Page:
- The JEA board unanimously voted on Dec. 24 to reject nine bids to purchase the municipal utility in Florida.
- Jacksonville Mayor Leonard Curry had asked the board to end its negotiation process, announcing Dec. 23 that he would ask the JEA board chair to take the sale off the table. City Councilman Matt Carlucci warned the board Dec. 20 that the city could be opened up "to serious lawsuits" if the council tried to stop the privatization process.
- The six member board terminated CEO Aaron Zahn, the executive who had led the buyout effort, after placing him on administrative leave on Dec. 17. The Board appointed Melissa Dykes, JEA president and chief operating officer, as Interim CEO.
Curry asked the JEA board to release information to the Jacksonville council on plans to sell the city-owned utility or to convert it to a co-op or into a freestanding public company through an initial public offering. Carlucci also asked for an independent investigation of JEA's negotiation process by the state attorney or a grand jury.
The board had formally agreed to invite bidders for a potential purchase on Aug. 2. Dykes estimated the city spent nearly $10 million on the potential sale so far, which has become controversial.
"It is clear to me millions of dollars of contracts have been moved around," Carlucci tweeted on Dec. 21. "No one knows if any process was followed."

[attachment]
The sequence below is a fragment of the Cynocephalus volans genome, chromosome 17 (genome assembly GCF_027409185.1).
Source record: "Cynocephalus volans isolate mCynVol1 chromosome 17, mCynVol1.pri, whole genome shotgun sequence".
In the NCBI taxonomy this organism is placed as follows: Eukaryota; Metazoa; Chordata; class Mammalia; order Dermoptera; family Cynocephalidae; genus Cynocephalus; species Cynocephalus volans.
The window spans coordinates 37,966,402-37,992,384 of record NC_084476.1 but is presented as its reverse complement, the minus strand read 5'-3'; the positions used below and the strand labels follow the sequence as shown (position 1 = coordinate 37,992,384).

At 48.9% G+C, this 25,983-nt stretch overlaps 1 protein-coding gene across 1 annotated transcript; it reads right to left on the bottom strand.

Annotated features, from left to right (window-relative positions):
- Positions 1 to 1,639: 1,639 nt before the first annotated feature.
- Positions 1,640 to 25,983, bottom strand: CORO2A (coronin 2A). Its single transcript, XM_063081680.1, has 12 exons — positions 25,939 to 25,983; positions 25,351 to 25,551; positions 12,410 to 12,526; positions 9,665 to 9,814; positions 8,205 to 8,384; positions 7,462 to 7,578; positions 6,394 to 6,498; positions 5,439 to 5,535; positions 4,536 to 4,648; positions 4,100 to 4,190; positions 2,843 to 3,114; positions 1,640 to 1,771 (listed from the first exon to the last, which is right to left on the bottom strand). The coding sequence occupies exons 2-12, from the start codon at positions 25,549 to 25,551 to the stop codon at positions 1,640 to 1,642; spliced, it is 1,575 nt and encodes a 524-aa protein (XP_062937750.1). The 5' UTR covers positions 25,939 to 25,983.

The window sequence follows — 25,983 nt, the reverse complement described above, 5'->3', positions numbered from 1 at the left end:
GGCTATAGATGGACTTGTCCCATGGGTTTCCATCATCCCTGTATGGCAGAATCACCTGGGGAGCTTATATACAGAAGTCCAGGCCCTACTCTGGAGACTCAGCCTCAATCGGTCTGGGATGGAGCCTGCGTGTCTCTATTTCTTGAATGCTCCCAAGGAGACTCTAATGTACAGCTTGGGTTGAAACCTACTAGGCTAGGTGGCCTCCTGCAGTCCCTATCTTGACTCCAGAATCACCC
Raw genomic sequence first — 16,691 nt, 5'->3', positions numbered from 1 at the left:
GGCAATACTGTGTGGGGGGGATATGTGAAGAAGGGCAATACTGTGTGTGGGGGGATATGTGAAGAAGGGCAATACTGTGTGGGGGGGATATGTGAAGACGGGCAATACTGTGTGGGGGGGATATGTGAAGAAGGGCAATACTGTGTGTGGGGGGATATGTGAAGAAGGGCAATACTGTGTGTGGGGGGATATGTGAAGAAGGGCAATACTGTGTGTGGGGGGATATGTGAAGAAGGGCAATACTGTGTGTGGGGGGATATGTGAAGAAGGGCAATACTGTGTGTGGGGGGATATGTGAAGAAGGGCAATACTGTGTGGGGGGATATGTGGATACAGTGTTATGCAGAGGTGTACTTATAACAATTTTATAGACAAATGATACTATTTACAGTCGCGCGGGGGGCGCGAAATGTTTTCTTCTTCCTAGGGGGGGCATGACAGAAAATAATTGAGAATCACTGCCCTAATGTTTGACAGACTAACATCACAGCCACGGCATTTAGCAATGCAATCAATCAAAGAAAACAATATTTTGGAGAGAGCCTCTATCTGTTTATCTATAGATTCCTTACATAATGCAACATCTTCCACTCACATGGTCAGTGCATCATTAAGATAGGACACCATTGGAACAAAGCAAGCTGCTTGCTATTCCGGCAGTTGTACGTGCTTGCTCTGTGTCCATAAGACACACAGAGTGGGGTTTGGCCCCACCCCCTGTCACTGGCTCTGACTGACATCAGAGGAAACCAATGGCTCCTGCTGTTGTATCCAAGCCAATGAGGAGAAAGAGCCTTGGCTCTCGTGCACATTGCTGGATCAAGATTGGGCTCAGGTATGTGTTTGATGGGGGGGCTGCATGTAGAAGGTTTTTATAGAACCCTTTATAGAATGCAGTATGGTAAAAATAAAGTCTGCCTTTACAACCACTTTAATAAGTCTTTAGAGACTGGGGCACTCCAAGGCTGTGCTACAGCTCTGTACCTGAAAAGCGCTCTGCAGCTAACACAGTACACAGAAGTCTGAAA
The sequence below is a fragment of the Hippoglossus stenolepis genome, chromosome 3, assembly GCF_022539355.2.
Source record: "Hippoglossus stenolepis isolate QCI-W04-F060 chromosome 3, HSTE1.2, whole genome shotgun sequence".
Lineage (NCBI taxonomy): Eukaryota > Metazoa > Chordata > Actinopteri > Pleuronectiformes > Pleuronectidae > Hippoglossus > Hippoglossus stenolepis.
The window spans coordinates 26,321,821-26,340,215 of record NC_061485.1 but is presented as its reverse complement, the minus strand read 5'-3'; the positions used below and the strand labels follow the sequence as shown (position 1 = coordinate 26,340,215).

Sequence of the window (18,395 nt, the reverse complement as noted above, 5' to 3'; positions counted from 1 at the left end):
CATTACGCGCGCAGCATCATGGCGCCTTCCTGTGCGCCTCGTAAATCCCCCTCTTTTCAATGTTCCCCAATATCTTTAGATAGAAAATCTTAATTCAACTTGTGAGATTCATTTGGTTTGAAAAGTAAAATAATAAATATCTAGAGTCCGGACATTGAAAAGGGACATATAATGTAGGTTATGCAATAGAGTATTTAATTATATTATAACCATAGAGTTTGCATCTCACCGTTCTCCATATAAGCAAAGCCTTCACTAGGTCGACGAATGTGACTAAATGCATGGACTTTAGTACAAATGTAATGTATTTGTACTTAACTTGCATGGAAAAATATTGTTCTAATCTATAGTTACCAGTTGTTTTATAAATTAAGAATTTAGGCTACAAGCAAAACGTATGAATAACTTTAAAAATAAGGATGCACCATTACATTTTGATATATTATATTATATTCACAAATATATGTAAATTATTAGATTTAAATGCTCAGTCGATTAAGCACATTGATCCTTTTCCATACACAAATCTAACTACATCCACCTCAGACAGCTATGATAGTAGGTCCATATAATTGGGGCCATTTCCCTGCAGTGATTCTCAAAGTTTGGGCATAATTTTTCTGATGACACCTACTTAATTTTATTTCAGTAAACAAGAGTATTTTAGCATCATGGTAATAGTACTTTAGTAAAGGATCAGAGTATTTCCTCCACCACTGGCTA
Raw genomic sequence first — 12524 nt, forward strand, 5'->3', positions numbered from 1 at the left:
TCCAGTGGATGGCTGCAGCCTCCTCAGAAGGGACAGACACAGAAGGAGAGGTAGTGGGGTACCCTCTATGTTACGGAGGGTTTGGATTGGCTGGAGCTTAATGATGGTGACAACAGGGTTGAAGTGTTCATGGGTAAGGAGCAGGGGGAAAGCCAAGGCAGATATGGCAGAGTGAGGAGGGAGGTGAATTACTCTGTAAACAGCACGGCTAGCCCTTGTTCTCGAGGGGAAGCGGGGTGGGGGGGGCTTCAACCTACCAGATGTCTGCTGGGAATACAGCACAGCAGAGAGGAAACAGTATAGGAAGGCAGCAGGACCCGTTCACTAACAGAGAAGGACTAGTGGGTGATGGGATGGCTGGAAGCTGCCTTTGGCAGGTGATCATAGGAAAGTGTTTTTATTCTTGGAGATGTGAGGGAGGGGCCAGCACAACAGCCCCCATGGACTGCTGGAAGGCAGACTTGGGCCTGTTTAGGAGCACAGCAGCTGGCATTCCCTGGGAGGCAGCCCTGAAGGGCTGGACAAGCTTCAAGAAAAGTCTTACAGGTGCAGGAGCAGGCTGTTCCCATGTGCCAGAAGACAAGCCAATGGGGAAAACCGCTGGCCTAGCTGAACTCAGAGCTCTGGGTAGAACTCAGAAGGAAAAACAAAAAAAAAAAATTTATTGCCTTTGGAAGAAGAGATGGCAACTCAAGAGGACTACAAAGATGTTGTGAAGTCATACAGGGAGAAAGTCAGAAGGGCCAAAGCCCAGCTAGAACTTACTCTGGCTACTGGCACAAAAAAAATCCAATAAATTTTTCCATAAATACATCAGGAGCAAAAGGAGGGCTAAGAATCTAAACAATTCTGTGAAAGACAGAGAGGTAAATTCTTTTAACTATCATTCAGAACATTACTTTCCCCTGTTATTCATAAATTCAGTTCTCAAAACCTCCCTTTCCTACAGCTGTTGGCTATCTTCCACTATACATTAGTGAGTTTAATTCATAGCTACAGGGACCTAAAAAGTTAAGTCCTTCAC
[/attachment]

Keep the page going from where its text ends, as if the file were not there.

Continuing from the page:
Negotiations were set to begin on Oct. 15 for bids ranging from $6.8 billion to $7.3 billion for the water and electric utility, according to the Florida Times-Union. JEA valued its assets at $5.4 billion, according to its solicitation.
Citing lack of transparency, Curry said in November that "people are not comfortable with the process" through which JEA's board explored a sale.
"While I firmly believe the [Invitation to Negotiate] process began for the right reasons... the way the process was conducted has resulted in a loss of trust by the stakeholders we serve," Dykes said in a statement.
Following a board proposal by Board Member Henry Brown, Dykes made all information related to the potential privatization of the utility publicly available, including the 16 bids received.
Prior to her current role, Dykes served as Chief Financial Officer to JEA for almost six years.
Zahn's contract settlement is still up in the air.
The Florida Times-Union reported an executive compensation plan for C-suite members of JEA, rewarding outgoing executives with up to $600 million of sale proceeds besides giving the top three members could get up to one year of post-employment consulting fees.
However, the executive board for the municipal utility remains in flux: Dykes terminated via email CFO Ryan Wannemacher without cause on Dec. 27, according to the Jacksonville Daily Record. Chief Government Affairs Officer Sherry Hall and Chief Legal Officer Lynne Rhode also resigned.